A reader recently asked what the fastest way to take an absolute value was. It occurred to me that there are a lot of ways to do this in Unity! So today we’ll try them all out and see which is best.

Update: A Russian translation of this article is available.

Options

How many ways can we take the absolute value of a float? Let us count:

1. `a = System.Math.Math.Abs(f);`
2. ``` a = UnityEngine.Mathf.Abs(f); a = Unity.Mathematics.math.abs(f); if (f >= 0) a = f; else a = -f; a = f >= 0 ? f : -f; ```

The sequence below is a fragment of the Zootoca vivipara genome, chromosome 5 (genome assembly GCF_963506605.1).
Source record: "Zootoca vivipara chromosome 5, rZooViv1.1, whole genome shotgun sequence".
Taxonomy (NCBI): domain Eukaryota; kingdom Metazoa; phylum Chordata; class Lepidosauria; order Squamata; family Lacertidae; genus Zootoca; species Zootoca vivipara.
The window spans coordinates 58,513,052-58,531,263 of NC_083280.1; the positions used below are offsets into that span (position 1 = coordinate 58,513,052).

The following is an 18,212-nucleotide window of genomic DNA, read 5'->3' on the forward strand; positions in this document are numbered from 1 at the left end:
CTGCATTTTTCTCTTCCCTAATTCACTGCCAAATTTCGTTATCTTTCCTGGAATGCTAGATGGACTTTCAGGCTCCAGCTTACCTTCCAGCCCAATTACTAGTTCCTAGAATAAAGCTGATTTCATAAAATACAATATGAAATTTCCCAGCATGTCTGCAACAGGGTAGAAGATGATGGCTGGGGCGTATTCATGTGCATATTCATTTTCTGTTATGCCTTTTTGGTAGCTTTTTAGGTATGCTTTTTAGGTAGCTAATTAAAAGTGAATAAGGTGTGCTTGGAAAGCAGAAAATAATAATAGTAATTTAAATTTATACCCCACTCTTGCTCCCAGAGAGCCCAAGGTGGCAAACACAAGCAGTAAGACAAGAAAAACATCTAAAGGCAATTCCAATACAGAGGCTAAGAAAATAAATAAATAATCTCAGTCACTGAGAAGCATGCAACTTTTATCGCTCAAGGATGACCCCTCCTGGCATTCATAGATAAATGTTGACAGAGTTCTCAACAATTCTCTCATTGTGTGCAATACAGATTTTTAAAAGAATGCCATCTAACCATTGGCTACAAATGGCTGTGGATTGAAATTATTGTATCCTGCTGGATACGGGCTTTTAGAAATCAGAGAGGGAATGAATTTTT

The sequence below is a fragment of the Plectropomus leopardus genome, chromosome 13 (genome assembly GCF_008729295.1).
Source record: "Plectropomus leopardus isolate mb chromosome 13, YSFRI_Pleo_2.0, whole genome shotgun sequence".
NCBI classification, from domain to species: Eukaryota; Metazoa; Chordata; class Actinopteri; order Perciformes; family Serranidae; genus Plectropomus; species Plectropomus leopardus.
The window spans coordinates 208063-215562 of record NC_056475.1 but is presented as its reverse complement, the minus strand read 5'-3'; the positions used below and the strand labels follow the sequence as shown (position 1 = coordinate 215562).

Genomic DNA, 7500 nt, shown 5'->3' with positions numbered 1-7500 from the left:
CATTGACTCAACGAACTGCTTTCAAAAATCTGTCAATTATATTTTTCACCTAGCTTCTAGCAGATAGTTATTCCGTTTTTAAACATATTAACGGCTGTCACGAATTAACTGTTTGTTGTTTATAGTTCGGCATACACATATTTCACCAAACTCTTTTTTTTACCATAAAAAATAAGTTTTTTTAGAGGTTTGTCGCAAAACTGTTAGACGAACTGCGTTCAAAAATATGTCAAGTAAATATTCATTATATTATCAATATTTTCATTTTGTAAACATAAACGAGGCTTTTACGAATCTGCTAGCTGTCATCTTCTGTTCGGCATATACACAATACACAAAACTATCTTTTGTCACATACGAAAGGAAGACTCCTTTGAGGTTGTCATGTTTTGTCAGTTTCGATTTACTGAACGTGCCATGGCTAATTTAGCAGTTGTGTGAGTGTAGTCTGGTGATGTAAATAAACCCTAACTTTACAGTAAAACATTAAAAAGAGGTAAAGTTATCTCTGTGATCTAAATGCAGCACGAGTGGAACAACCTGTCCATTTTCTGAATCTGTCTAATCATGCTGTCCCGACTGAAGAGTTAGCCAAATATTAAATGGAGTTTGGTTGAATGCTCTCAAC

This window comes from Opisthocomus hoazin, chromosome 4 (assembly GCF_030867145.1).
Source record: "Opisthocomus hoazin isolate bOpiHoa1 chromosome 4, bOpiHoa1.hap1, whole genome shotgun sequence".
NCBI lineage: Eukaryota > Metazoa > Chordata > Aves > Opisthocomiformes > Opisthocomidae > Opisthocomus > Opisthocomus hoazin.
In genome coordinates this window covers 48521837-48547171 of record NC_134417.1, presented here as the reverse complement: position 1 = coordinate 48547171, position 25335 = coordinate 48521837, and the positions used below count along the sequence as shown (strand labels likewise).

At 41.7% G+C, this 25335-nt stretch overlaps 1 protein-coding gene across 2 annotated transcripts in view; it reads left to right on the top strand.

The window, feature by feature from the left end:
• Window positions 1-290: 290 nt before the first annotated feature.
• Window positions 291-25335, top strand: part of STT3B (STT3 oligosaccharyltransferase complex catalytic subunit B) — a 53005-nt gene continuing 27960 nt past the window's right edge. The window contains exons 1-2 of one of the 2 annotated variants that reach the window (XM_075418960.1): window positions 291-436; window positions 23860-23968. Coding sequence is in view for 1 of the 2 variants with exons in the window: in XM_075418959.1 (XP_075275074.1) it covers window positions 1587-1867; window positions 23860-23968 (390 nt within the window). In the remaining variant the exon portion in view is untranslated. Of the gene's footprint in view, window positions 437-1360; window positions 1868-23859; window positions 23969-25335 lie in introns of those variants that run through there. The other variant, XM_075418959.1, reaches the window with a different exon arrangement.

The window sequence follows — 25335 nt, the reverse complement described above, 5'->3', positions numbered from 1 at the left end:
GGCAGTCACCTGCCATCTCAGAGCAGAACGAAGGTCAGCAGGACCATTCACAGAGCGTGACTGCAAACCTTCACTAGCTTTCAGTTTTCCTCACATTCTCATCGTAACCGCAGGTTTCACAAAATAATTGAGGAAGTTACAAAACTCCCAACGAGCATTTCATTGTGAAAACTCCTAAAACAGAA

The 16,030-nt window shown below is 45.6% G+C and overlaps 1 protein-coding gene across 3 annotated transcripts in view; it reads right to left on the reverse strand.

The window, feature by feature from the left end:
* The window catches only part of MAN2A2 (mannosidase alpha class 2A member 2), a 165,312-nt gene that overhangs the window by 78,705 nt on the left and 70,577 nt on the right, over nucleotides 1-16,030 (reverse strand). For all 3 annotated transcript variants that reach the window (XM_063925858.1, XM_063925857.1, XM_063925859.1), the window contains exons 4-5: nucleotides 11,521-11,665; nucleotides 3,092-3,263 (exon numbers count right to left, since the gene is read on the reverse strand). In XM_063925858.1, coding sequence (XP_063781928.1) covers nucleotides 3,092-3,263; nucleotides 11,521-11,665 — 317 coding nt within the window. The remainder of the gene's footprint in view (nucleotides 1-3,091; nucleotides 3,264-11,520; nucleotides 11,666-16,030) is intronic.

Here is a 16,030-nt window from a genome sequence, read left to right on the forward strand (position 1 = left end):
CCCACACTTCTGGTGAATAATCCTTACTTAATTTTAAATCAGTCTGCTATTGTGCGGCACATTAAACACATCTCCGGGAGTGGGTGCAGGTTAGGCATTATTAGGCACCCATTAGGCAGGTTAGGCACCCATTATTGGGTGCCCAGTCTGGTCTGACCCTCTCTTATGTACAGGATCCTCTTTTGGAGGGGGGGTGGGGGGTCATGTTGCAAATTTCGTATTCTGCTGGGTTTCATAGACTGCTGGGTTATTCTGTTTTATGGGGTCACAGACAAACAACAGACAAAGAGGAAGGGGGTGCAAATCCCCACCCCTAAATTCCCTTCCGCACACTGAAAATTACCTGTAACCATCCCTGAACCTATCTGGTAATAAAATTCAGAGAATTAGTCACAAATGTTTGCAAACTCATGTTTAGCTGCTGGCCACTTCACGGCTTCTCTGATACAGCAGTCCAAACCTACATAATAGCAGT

``` That's a lot of ways! The custom options (#3 and #4) are obvious, but let's dive into the others to see what they're doing. Here's a decompiled version of Math.Abs: [MethodImpl(4096)] public static extern float Abs(float value); This is implemented in native code, so the C# trail ends here. Let's move on to #2 and look at Mathf.Abs: public static float Abs(float f) { return Math.Abs(f); } This is just a wrapper around Math.Abs! Moving on, let's see math.abs: [MethodImpl(MethodImplOptions.AggressiveInlining)] public static float abs(float x) { return asfloat(asuint(x) & 0x7FFFFFFF); } Apparently, this is implemented by converting the float to a uint, making the sign bit (0x7FFFFFFF is 0 followed by 31 1s) a zero, then converting back to a float. To see the conversions, let's look at asuint: [MethodImpl(MethodImplOptions.AggressiveInlining)] public static uint asuint(float x) { return (uint)asint(x); } This just wraps asint: [MethodImpl(MethodImplOptions.AggressiveInlining)] public static int asint(float x) { IntFloatUnion u; u.intValue = 0; u.floatValue = x; return u.intValue; } asint uses a union to alias the memory without changing the bits. We've seen that trick before and know that it even works with Burst. Here's how Unity implemented it: [StructLayout(LayoutKind.Explicit)] internal struct IntFloatUnion { [FieldOffset(0)] public int intValue; [FieldOffset(0)] public float floatValue; } This is the same approach as we've seen before: the same memory within the struct is used to hold the int and the float so its type can be changed without affecting the bits. Now let's look at the return trip and see how the uint is changed back into a float: [MethodImpl(MethodImplOptions.AggressiveInlining)] public static float asfloat(uint x) { return asfloat((int)x); } Again, this just uses the int overload: [MethodImpl(MethodImplOptions.AggressiveInlining)] public static float asfloat(int x) { IntFloatUnion u; u.floatValue = 0; u.intValue = x;   return u.floatValue; } This does the opposite of before using the same union. Jobs Next, let's write some Burst-compiled jobs to test out each of these approaches by taking the absolute value of one element of a NativeArray<float>: [BurstCompile] struct SingleSystemMathAbsJob : IJob { public NativeArray<float> Values;   public void Execute() { Values[0] = Math.Abs(Values[0]); } }   [BurstCompile] struct SingleUnityEngineMathfAbsJob : IJob { public NativeArray<float> Values;   public void Execute() { Values[0] = Mathf.Abs(Values[0]); } }   [BurstCompile] struct SingleUnityMathematicsMathAbsJob : IJob { public NativeArray<float> Values;   public void Execute() { Values[0] = math.abs(Values[0]); } }   [BurstCompile] struct SingleIfJob : IJob { public NativeArray<float> Values;   public void Execute() { float val = Values[0]; if (val >= 0) { Values[0] = val; } else { Values[0] = -val; } } }   [BurstCompile] struct SingleTernaryJob : IJob { public NativeArray<float> Values;   public void Execute() { float val = Values[0]; Values[0] = val >= 0 ? val : -val; } } We'll look at the results of the performance test later on, but for now let's take a deeper look and see the assembly code that Burst compiles each of these jobs to. This will show us what the CPU will actually run and reveal some details hidden by the native code implementation of Math.Abs. First, here is the assembly for both Math.Abs and Mathf.Abs: mov rax, qword ptr [rdi] movss xmm0, dword ptr [rax] movabs rcx, offset .LCPI0_0 andps xmm0, xmmword ptr [rcx] movss dword ptr [rax], xmm0 ret The key line here is andps which is performing the & 0x7FFFFFFF we saw in math.abs to clear the most-significant bit. Now let's look at the Burst output for math.abs: mov rax, qword ptr [rdi] movss xmm0, dword ptr [rax] movabs rcx, offset .LCPI0_0 andps xmm0, xmmword ptr [rcx] movss dword ptr [rax], xmm0 ret As expected, this also uses andps. In fact, it's identical to the output for Math.Abs and Mathf.Abs! Here's the custom version based on if: mov rax, qword ptr [rdi] movss xmm0, dword ptr [rax] xorps xmm1, xmm1 ucomiss xmm1, xmm0 jbe .LBB0_2 movabs rcx, offset .LCPI0_0 xorps xmm0, xmmword ptr [rcx] movss dword ptr [rax], xmm0 .LBB0_2: ret This version introduces a branch: jbe. This skips writing anything to the array when the value is positive. That's an improvement because there's less memory to write but the branch may result in misprediction that inefficiently uses the CPU. Finally, here's the custom version based on the ternary operator: mov rax, qword ptr [rdi] movss xmm0, dword ptr [rax] movabs rcx, offset .LCPI0_0 andps xmm0, xmmword ptr [rcx] movss dword ptr [rax], xmm0 ret Strangely, this version does not include a branch like in the if-based version. Instead, it's identical to the output for Math.Abs, Mathf.Abs, and math.abs! Somehow Burst was able to detect and radically transform the code in this version, but not with if. Performance Now let's put all of these approaches to a performance test to see which is fastest. We'll do this by taking the absolute value of every element of a NativeArray<float> containing random values: using System; using System.Diagnostics; using Unity.Burst; using Unity.Collections; using Unity.Jobs; using Unity.Mathematics; using UnityEngine;   [BurstCompile] struct SystemMathAbsJob : IJob { public NativeArray<float> Values;   public void Execute() { for (int i = 0; i < Values.Length; ++i) { Values[i] = Math.Abs(Values[i]); } } }   [BurstCompile] struct UnityEngineMathfAbsJob : IJob { public NativeArray<float> Values;   public void Execute() { for (int i = 0; i < Values.Length; ++i) { Values[i] = Mathf.Abs(Values[i]); } } }   [BurstCompile] struct UnityMathematicsMathAbsJob : IJob { public NativeArray<float> Values;   public void Execute() { for (int i = 0; i < Values.Length; ++i) { Values[i] = math.abs(Values[i]); } } }   [BurstCompile] struct IfJob : IJob { public NativeArray<float> Values;   public void Execute() { for (int i = 0; i < Values.Length; ++i) { float val = Values[i]; if (val >= 0) { Values[i] = val; } else { Values[i] = -val; } } } }   [BurstCompile] struct TernaryJob : IJob { public NativeArray<float> Values;   public void Execute() { for (int i = 0; i < Values.Length; ++i) { float val = Values[i]; Values[i] = val >= 0 ? val : -val; } } }   class TestScript : MonoBehaviour { void Start() { NativeArray<float> values = new NativeArray<float>( 100000, Allocator.TempJob); for (int i = 0; i < values.Length; ++i) { values[i] = UnityEngine.Random.Range(float.MinValue, float.MaxValue); }   SystemMathAbsJob systemMathAbsJob = new SystemMathAbsJob { Values = values }; UnityEngineMathfAbsJob unityEngineMathfAbsJob = new UnityEngineMathfAbsJob { Values = values }; UnityMathematicsMathAbsJob unityMathematicsMathAbsJob = new UnityMathematicsMathAbsJob { Values = values }; IfJob ifJob = new IfJob { Values = values }; TernaryJob ternaryJob = new TernaryJob { Values = values };   // Warm up the job system systemMathAbsJob.Run(); unityEngineMathfAbsJob.Run(); unityMathematicsMathAbsJob.Run(); ifJob.Run(); ternaryJob.Run();   Stopwatch sw = Stopwatch.StartNew(); systemMathAbsJob.Run(); long systemMathAbsTicks = sw.ElapsedTicks;   sw.Restart(); unityEngineMathfAbsJob.Run(); long unityEngineMathfAbsTicks = sw.ElapsedTicks;   sw.Restart(); unityMathematicsMathAbsJob.Run(); long unityMathematicsMathAbsTicks = sw.ElapsedTicks;   sw.Restart(); ifJob.Run(); long ifTicks = sw.ElapsedTicks;   sw.Restart(); ternaryJob.Run(); long ternaryTicks = sw.ElapsedTicks;   values.Dispose();   print( "Function,Ticksn" + "System.Math.Abs," + systemMathAbsTicks + "n" + "UnityEngine.Mathf.Abs," + unityEngineMathfAbsTicks + "n" + "Unity.Mathematics.Math.Abs," + unityMathematicsMathAbsTicks + "n" + "If," + ifTicks + "n" + "Ternary," + ternaryTicks ); } } Here's the test machine I ran this on: 2.7 Ghz Intel Core i7-6820HQ macOS 10.14.6 Unity 2018.4.3f1 macOS Standalone .NET 4.x scripting runtime version and API compatibility level IL2CPP Non-development 640×480, Fastest, Windowed Function Ticks System.Math.Abs 253 UnityEngine.Mathf.Abs 198 Unity.Mathematics.Math.Abs 195 If 517 Ternary 1447 The performance is unexpectedly varied! We previously saw that four out of five versions had the exact same assembly output. Yet in the results we only see Math.Abs, Mathf.Abs, and math.Abs with about the same performance. The ternary-based custom version should have performed the same, but didn't. In fact, the ternary version performed over 10x worse! To find out what's going on, let's look at the assembly code in Burst Inspector for these jobs to see if the added loop impacted the output. Math.Abs, Mathf.Abs, and math.abs: movsxd rax, dword ptr [rdi + 8] test rax, rax jle .LBB0_8 mov rcx, qword ptr [rdi] cmp eax, 8 jae .LBB0_3 xor edx, edx jmp .LBB0_6 .LBB0_3: mov rdx, rax and rdx, -8 lea rsi, [rcx + 16] movabs rdi, offset .LCPI0_0 movaps xmm0, xmmword ptr [rdi] mov rdi, rdx .p2align 4, 0x90 .LBB0_4: movups xmm1, xmmword ptr [rsi - 16] movups xmm2, xmmword ptr [rsi] andps xmm1, xmm0 andps xmm2, xmm0 movups xmmword ptr [rsi - 16], xmm1 movups xmmword ptr [rsi], xmm2 add rsi, 32 add rdi, -8 jne .LBB0_4 cmp rdx, rax je .LBB0_8 .LBB0_6: sub rax, rdx lea rcx, [rcx + 4*rdx] movabs rdx, offset .LCPI0_0 movaps xmm0, xmmword ptr [rdx] .p2align 4, 0x90 .LBB0_7: movss xmm1, dword ptr [rcx] andps xmm1, xmm0 movss dword ptr [rcx], xmm1 add rcx, 4 dec rax jne .LBB0_7 .LBB0_8: ret if: movsxd rax, dword ptr [rdi + 8] test rax, rax jle .LBB0_26 mov r8, qword ptr [rdi] cmp eax, 8 jae .LBB0_3 xor edx, edx jmp .LBB0_22 .LBB0_3: mov rdx, rax and rdx, -8 xorps xmm0, xmm0 movabs rsi, offset .LCPI0_0 movaps xmm1, xmmword ptr [rsi] mov rsi, r8 mov rdi, rdx .p2align 4, 0x90 .LBB0_4: movups xmm3, xmmword ptr [rsi] movups xmm2, xmmword ptr [rsi + 16] movaps xmm4, xmm3 cmpltps xmm4, xmm0 pextrb ecx, xmm4, 0 test cl, 1 jne .LBB0_5 pextrb ecx, xmm4, 4 test cl, 1 jne .LBB0_7 .LBB0_8: pextrb ecx, xmm4, 8 test cl, 1 jne .LBB0_9 .LBB0_10: pextrb ecx, xmm4, 12 test cl, 1 je .LBB0_12 .LBB0_11: shufps xmm3, xmm3, 231 xorps xmm3, xmm1 movss dword ptr [rsi + 12], xmm3 .LBB0_12: movaps xmm3, xmm2 cmpltps xmm3, xmm0 pextrb ecx, xmm3, 0 test cl, 1 jne .LBB0_13 pextrb ecx, xmm3, 4 test cl, 1 jne .LBB0_15 .LBB0_16: pextrb ecx, xmm3, 8 test cl, 1 jne .LBB0_17 .LBB0_18: pextrb ecx, xmm3, 12 test cl, 1 jne .LBB0_19 .LBB0_20: add rsi, 32 add rdi, -8 jne .LBB0_4 jmp .LBB0_21 .p2align 4, 0x90 .LBB0_5: movaps xmm5, xmm3 xorps xmm5, xmm1 movss dword ptr [rsi], xmm5 pextrb ecx, xmm4, 4 test cl, 1 je .LBB0_8 .LBB0_7: movshdup xmm5, xmm3 xorps xmm5, xmm1 movss dword ptr [rsi + 4], xmm5 pextrb ecx, xmm4, 8 test cl, 1 je .LBB0_10 .LBB0_9: movaps xmm5, xmm3 movhlps xmm5, xmm5 xorps xmm5, xmm1 movss dword ptr [rsi + 8], xmm5 pextrb ecx, xmm4, 12 test cl, 1 jne .LBB0_11 jmp .LBB0_12 .p2align 4, 0x90 .LBB0_13: movaps xmm4, xmm2 xorps xmm4, xmm1 movss dword ptr [rsi + 16], xmm4 pextrb ecx, xmm3, 4 test cl, 1 je .LBB0_16 .LBB0_15: movshdup xmm4, xmm2 xorps xmm4, xmm1 movss dword ptr [rsi + 20], xmm4 pextrb ecx, xmm3, 8 test cl, 1 je .LBB0_18 .LBB0_17: movaps xmm4, xmm2 movhlps xmm4, xmm4 xorps xmm4, xmm1 movss dword ptr [rsi + 24], xmm4 pextrb ecx, xmm3, 12 test cl, 1 je .LBB0_20 .LBB0_19: shufps xmm2, xmm2, 231 xorps xmm2, xmm1 movss dword ptr [rsi + 28], xmm2 add rsi, 32 add rdi, -8 jne .LBB0_4 .LBB0_21: cmp rdx, rax je .LBB0_26 .LBB0_22: lea rcx, [r8 + 4*rdx] sub rax, rdx xorps xmm0, xmm0 movabs rdx, offset .LCPI0_0 movaps xmm1, xmmword ptr [rdx] .p2align 4, 0x90 .LBB0_25: movss xmm2, dword ptr [rcx] ucomiss xmm0, xmm2 jbe .LBB0_24 xorps xmm2, xmm1 movss dword ptr [rcx], xmm2 .LBB0_24: add rcx, 4 dec rax jne .LBB0_25 .LBB0_26: ret Ternary: xor eax, eax movabs rcx, offset .LCPI0_0 movaps xmm0, xmmword ptr [rcx] .p2align 4, 0x90 .LBB0_2: mov rcx, qword ptr [rdi] movss xmm1, dword ptr [rcx + 4*rax] andps xmm1, xmm0 movss dword ptr [rcx + 4*rax], xmm1 inc rax movsxd rcx, dword ptr [rdi + 8] cmp rax, rcx jl .LBB0_2 .LBB0_3: ret Just from a high level, we see that the if version is now substantially longer and more complex than the version for Math.Abs, Mathf.Abs, and math.abs. So it's not surprising that it's about half as fast. The custom version based on the ternary operator, on the other hand, is by far the smallest of the three outputs. It's a simple loop that performs the mask operation. So why is it so slow? Well, it happens to be the last job to run but moving it to earlier in the test has no impact on the results. Instead, the problem is that this version performs fewer absolute value operations per loop than the others. As a result, it spends more time on the loop and potentially branch mispredictions and less time taking absolute values. Conclusion When performing just one operation, Burst outputs identical code regardless of whether Math.Abs, Mathf.Abs, math.abs, or a ternary operator is used. When if is used, Burst outputs a branch instruction. So in this form, all approaches are equal except the if-based approach which should be avoided. When run in a loop, Burst produces identical machine code for the three fastest approaches: Math.Abs, Mathf.Abs, and math.abs. Using an if is about 2x slower and a ternary is about 10x slower. Both should be avoided. Put simply, Math.Abs, Mathf.Abs, and math.abs are all the best options. ```